Kylo Ren appears in the room front of you and starts swinging. Just before his hit connects, your “force sensitivity” kicks in and presents itself as a line floating in the air, indicating where he’s going to strike. You quickly orient your lightsaber to match this line, blocking his incoming attack. With each block, the incoming flurries get faster, the game more challenging. Block enough incoming attacks, and it’s your turn to swing.
I’m told that, in time, you’ll pick up new abilities – like, say, force pushing your enemy through the air.
I only got to spend about 10 minutes slashing away at Kylo, but I walked away impressed and wanting more. It’s one of the better augmented reality experiences I’ve had. I had a few people watching me and was a bit worried I was accidentally going to clonk someone in the head — but besides that, I was totally immersed.
Lightsaber battling is one of three games built into Jedi Challenges, along with Holochess (the boardgame otherwise known as Dejarik, as played onboard the Millennium Falcon in A New Hope) and a new troop-control strategy game. Alas, neither of those were quite ready for me to check out yet.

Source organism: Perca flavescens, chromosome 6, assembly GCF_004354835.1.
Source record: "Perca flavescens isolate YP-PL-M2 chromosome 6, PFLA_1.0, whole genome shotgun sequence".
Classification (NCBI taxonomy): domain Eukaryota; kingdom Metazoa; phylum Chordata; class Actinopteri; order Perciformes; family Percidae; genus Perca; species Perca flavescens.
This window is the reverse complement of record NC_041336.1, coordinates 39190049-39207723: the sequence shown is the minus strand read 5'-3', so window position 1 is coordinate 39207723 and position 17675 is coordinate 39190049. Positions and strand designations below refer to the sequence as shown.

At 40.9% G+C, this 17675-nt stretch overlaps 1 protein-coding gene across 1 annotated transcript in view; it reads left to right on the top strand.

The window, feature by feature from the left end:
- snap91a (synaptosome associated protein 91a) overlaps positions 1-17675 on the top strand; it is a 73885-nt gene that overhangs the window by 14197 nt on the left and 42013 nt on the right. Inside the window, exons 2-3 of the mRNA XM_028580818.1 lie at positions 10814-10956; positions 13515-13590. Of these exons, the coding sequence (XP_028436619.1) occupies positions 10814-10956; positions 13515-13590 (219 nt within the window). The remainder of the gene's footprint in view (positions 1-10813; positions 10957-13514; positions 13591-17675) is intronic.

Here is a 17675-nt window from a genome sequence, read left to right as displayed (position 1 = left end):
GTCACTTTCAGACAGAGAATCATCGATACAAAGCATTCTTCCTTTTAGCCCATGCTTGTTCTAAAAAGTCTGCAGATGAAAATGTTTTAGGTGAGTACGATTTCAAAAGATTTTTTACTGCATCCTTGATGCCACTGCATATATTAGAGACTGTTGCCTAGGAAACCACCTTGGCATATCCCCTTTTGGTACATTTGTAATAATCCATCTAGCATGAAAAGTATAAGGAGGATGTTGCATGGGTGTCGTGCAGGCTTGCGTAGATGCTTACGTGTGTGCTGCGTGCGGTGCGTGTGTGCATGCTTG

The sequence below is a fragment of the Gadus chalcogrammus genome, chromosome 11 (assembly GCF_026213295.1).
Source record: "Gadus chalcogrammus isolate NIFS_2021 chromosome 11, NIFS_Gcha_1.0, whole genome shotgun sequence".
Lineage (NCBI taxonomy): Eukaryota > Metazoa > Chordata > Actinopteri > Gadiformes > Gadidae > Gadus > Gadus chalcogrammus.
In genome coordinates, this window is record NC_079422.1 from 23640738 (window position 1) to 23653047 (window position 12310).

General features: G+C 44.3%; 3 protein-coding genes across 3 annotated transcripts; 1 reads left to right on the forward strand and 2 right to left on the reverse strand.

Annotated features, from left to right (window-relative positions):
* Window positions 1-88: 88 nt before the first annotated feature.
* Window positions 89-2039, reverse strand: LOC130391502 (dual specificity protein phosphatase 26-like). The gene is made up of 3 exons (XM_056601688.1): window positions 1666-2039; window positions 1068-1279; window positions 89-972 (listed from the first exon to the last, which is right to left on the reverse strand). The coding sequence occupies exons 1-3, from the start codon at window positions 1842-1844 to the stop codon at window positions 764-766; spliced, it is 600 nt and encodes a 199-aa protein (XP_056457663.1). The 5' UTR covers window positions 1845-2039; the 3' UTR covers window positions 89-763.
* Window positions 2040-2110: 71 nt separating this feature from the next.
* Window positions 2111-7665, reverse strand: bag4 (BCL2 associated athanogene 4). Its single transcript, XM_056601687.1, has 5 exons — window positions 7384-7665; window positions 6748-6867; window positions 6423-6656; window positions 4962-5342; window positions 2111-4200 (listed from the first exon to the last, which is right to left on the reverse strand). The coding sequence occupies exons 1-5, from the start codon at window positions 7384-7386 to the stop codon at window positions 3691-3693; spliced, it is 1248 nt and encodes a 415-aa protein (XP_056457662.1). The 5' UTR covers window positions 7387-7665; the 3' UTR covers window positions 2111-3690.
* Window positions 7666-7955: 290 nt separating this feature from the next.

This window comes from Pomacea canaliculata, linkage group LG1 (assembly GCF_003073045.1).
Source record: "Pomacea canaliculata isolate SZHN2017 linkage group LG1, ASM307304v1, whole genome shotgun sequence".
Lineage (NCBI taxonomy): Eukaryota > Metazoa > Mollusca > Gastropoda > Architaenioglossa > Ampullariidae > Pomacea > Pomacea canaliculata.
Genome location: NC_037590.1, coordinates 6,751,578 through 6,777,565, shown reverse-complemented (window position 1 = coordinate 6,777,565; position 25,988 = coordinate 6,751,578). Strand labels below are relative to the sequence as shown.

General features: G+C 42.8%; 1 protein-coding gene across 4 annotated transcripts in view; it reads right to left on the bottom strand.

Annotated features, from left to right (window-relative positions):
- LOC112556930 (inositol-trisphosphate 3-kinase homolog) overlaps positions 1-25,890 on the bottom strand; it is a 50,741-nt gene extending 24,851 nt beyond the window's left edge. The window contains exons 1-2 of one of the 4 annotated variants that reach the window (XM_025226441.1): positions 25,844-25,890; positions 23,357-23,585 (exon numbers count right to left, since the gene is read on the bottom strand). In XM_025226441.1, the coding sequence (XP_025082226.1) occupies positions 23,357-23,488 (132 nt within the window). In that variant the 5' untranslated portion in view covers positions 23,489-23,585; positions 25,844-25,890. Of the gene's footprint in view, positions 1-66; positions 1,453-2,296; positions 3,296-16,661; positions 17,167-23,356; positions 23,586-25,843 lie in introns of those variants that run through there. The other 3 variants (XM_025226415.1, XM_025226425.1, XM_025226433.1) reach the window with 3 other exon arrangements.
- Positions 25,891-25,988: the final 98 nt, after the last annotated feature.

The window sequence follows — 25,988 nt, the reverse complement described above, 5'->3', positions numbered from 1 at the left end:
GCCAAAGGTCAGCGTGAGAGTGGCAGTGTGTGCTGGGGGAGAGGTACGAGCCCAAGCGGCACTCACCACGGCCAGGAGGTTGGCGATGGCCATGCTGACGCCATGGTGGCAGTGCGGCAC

Jedi Challenges will be sold as a $200 kit starting in November, coming with the Mirage headset, a beacon you place on the ground to tell the headset where the floor is, and the lightsaber controller. That might be a bit steep for a headset that currently focuses on one game — but you do get that slick Lightsaber, and in theory this is a platform that Lenovo will continue to build on over time.
As a young child, every morning at sunrise I would wake up to tap dance on the patio outside my mom’s bedroom door, much to my poor mom’s chagrin. These sunrise salutations became an enduring family story, as did my habit of getting up with the sun.Imagine my surprise, then, when a DNA test recently suggested that I am, in fact, a night owl.
This personal insight came to me via SlumberType, a new DNA analysis “app” that looks at 10 different genetic variants associated with sleep in order to model your genetic chronotype, or, as the company puts it, “where you fall along a spectrum of ‘morningness’ to ‘eveningness.’” SlumberType is one of more than a dozen new DNA products in the new DNA “app store” recently launched by the consumer genetic testing startup Helix. The apps, which rely on DNA sequencing results the user purchases from Helix, range in purpose from the simply entertaining to those intended to helping people sleep, eat and exercise better. But as you might imagine, the secret to a good night’s sleep is a little more complicated than DNA alone.